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Senior Corps-RSVP members in their 90s prove you’re never too old

2017 May 2
by HandsOn Suburban Chicago

Seniors who have reached the 90-plus mark may not be able to do as much as they did in their 70s or 80s but that doesn’t mean they’ve outgrown their usefulness. Better yet, those who continue to volunteer still feel loved and appreciated. Anyone who meets and speaks with Grace Fiebig, Lorraine Tancredi or LaVerne Pecka will come away inspired, thinking, “They’ve kept themselves younger simply by using their energies toward helping others, in senior centers, hospitals and wherever else the need arises.

Grace Fiebig has served at countless functions put on by the Arlington Heights Senior Center. Staff members at the center can’t imagine how they would have managed without her.

Grace Fiebig is 97 years old. In good weather, she grabs her walker and strolls to the Arlington Heights Senior Center, about four blocks from her first floor apartment. About once a month, she volunteers at the Senior Center, whenever they need help sending out bulk mailings. When asked what keeps her going, she answered with one word, “Stubbornness.”

For the past 25 years, Grace has served in many capacities as a Senior Corps-RSVP volunteer. She’s painted homes during the annual Community Paint-A-Thon, assisted at blood drives, helped numerous nonprofit organizations, including our own, HandsOn Suburban Chicago, with bulk mailings, served at her church’s welcome brunches and is on the advisory committee at the Senior Center. Along with other committee members, she attends performer auditions to check out entertainment for senior programs.

Grace enjoys volunteering so much that she often recruits others to join her. “My neighbor told everyone, ‘Grace got me out of my rocking chair.'”

Since the day she came to the Senior Corps-RSVP program years ago and offered her services, her philosophy has always been “It’s payback time.” But the rewards are there too. When asked if there are any days when she thinks, “I don’t want to do this. Why did I sign up?” she says no. She loves meeting people and enjoys getting out of the house, which she will do until physically unable.

Karen Hanson, manager at the Arlington Heights Senior Center, recalls the time Grace came to help when the RTA’s “Seniors Ride Free” service was launched. Grace personally processed 850 people, from 8:30 am to 4:30 pm, for five days.

“The center could not exist without people like Grace,” Karen said.

Lorraine Tancredi, Senior Corps-RSVP member and Advocate Lutheran General Hospital volunteer for 30 years

Lorraine Tancredi, 94 year-old Senior Corps-RSVP member for over 30 years, started volunteering in 1985 before she retired from teaching to get a feel for the volunteering experience. She began in the flower shop at Advocate Lutheran General Hospital because she “wanted to learn about flower arranging and bouquets.”

Later, she switched to doing clerical work in several different departments at the hospital. Today she volunteers once every two weeks, putting together charts for the nurses in the pre-surgical department. She finds this a good outlet for meeting other people and, at the same time, giving back.

“When you get older, you lose so many friends,” she said. “Instead of feeling sorry for myself, I try to get out and I find it’s a good thing to meet a variety of ages. I listen when others talk about their life, their grandchildren. It keeps you more alive.”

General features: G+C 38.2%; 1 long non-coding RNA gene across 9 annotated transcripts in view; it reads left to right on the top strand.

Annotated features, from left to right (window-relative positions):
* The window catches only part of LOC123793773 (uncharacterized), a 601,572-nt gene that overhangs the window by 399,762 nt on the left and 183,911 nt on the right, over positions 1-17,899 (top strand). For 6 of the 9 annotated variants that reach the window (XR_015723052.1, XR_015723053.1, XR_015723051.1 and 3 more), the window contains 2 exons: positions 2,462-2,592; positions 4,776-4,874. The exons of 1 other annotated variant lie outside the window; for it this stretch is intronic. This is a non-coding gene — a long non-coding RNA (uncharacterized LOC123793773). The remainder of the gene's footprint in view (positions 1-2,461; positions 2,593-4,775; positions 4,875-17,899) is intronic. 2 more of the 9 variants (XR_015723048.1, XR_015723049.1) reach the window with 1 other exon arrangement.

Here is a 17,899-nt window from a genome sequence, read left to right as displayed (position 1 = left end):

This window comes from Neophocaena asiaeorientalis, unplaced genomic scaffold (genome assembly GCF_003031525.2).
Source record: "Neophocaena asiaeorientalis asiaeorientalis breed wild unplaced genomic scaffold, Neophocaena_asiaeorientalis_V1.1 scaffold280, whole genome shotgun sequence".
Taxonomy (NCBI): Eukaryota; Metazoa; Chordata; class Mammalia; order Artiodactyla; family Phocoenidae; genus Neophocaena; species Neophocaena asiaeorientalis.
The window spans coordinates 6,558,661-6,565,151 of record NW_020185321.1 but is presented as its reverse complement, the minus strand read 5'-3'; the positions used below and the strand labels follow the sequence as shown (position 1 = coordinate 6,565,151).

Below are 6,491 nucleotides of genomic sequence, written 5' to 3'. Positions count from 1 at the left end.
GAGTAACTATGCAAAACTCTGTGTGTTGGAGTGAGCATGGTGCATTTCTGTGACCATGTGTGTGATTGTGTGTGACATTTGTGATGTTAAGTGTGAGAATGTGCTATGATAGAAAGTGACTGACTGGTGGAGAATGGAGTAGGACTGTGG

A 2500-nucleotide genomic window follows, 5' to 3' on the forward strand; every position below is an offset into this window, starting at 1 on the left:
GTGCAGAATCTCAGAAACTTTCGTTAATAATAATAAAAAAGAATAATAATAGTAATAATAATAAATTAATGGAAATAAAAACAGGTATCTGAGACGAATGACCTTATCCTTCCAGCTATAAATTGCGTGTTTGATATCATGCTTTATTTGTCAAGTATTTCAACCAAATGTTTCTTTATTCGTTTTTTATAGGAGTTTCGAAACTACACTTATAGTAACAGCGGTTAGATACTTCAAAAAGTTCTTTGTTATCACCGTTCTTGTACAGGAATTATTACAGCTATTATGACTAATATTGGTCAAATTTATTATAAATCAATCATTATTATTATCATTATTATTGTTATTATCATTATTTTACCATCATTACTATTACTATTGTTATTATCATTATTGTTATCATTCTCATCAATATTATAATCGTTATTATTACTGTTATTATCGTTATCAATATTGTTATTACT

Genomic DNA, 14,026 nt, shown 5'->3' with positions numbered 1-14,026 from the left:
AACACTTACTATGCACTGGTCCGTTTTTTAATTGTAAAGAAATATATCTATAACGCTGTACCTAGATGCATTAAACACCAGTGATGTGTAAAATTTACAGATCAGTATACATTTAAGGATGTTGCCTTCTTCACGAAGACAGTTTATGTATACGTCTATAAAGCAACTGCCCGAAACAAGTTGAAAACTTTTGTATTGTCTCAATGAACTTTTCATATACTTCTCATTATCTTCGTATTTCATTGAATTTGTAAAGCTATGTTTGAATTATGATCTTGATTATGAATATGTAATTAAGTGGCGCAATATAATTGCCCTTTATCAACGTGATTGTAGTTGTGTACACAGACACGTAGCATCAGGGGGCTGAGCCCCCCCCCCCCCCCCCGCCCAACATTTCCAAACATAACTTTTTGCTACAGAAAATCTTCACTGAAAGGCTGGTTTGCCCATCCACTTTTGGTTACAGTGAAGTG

On days when she’s not quite in the mood for working, she stops and thinks about how pleasant her co-workers are and the good she’s doing. That’s enough to get her “perked up.”

Magda Scanlan, the manager of volunteer services at Advocate Lutheran General, praises Lorraine for her dedication, but most of all, for her kindness and consideration. “Lorraine is our volunteer who always sends thank-you notes to the office expressing her appreciation for…gifts or events. It sure puts a smile on our faces!”

LaVerne Pecka enjoying National Volunteer week this past April.

From 5:00 am to noon twice a week, 92-year-old Senior Corps-RSVP member LaVerne Pecka can be seen at the main information desk at Advocate Lutheran General and is often the first person a patient meets when arriving for surgery in the early morning. LaVerne knows they’re nervous and, as Magda says, “She’s there rain, snow or shine and always with a kind word and smile.”

Prior to that, LaVerne served as one of many, much-appreciated hospital wheelchair operators. “That’s how I learned where things were,” she said.

LaVerne is grateful she is still able to drive and often helps others in the building where she lives by shopping or running errands. It’s another way to meet neighbors and keep in touch.

In addition to the inspiration they provide, there’s a common thread to these stories: Although these women are well into their 90s, they defy the image of older seniors who may suffer from loneliness, depression or feel they can no longer function because of health issues.

They’ve learned that offering themselves, where needed, offers, in turn, friendships and a sense of purpose. In terms of health and abilities, they pace themselves, knowing that they can still serve in smaller capacities. And yet, they are still appreciated by those they work with, no matter how often, whether it’s once a week or once a month.

By Janet Souter, Senior Corps-RSVP Member

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